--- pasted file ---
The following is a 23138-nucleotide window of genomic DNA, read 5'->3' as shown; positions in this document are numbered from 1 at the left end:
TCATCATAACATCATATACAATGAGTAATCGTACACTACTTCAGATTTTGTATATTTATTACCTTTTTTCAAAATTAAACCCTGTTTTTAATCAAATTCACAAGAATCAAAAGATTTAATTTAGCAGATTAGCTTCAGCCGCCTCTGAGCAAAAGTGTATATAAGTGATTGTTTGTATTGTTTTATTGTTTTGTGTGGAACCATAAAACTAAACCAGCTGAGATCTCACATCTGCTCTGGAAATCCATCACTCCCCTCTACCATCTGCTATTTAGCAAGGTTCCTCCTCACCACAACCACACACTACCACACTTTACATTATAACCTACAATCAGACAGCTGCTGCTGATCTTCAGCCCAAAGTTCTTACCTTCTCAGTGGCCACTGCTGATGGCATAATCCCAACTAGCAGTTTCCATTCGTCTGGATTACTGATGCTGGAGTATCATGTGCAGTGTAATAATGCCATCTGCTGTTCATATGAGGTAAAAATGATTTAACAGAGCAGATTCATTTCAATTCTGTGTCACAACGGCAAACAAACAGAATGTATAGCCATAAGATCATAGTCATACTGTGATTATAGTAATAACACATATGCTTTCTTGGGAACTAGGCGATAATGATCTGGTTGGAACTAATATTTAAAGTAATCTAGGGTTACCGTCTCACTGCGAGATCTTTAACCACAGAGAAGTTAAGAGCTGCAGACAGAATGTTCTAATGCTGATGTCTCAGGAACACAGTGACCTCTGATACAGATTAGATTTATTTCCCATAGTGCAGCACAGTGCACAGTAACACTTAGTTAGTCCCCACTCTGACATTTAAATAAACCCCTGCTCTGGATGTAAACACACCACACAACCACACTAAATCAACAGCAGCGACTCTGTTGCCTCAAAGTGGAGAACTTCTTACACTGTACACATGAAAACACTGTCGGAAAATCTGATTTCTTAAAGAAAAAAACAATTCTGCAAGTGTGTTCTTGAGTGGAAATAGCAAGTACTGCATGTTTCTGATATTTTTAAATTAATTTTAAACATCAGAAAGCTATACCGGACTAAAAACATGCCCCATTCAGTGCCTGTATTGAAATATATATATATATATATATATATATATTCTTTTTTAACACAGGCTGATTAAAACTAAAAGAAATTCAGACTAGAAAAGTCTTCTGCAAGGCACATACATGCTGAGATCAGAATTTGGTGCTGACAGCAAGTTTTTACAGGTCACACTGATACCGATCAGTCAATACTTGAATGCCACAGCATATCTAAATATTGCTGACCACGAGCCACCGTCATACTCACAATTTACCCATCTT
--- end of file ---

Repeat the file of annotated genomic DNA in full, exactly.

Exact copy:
The following is a 23138-nucleotide window of genomic DNA, read 5'->3' as shown; positions in this document are numbered from 1 at the left end:
TCATCATAACATCATATACAATGAGTAATCGTACACTACTTCAGATTTTGTATATTTATTACCTTTTTTCAAAATTAAACCCTGTTTTTAATCAAATTCACAAGAATCAAAAGATTTAATTTAGCAGATTAGCTTCAGCCGCCTCTGAGCAAAAGTGTATATAAGTGATTGTTTGTATTGTTTTATTGTTTTGTGTGGAACCATAAAACTAAACCAGCTGAGATCTCACATCTGCTCTGGAAATCCATCACTCCCCTCTACCATCTGCTATTTAGCAAGGTTCCTCCTCACCACAACCACACACTACCACACTTTACATTATAACCTACAATCAGACAGCTGCTGCTGATCTTCAGCCCAAAGTTCTTACCTTCTCAGTGGCCACTGCTGATGGCATAATCCCAACTAGCAGTTTCCATTCGTCTGGATTACTGATGCTGGAGTATCATGTGCAGTGTAATAATGCCATCTGCTGTTCATATGAGGTAAAAATGATTTAACAGAGCAGATTCATTTCAATTCTGTGTCACAACGGCAAACAAACAGAATGTATAGCCATAAGATCATAGTCATACTGTGATTATAGTAATAACACATATGCTTTCTTGGGAACTAGGCGATAATGATCTGGTTGGAACTAATATTTAAAGTAATCTAGGGTTACCGTCTCACTGCGAGATCTTTAACCACAGAGAAGTTAAGAGCTGCAGACAGAATGTTCTAATGCTGATGTCTCAGGAACACAGTGACCTCTGATACAGATTAGATTTATTTCCCATAGTGCAGCACAGTGCACAGTAACACTTAGTTAGTCCCCACTCTGACATTTAAATAAACCCCTGCTCTGGATGTAAACACACCACACAACCACACTAAATCAACAGCAGCGACTCTGTTGCCTCAAAGTGGAGAACTTCTTACACTGTACACATGAAAACACTGTCGGAAAATCTGATTTCTTAAAGAAAAAAACAATTCTGCAAGTGTGTTCTTGAGTGGAAATAGCAAGTACTGCATGTTTCTGATATTTTTAAATTAATTTTAAACATCAGAAAGCTATACCGGACTAAAAACATGCCCCATTCAGTGCCTGTATTGAAATATATATATATATATATATATATATATTCTTTTTTAACACAGGCTGATTAAAACTAAAAGAAATTCAGACTAGAAAAGTCTTCTGCAAGGCACATACATGCTGAGATCAGAATTTGGTGCTGACAGCAAGTTTTTACAGGTCACACTGATACCGATCAGTCAATACTTGAATGCCACAGCATATCTAAATATTGCTGACCACGAGCCACCGTCATACTCACAATTTACCCATCTT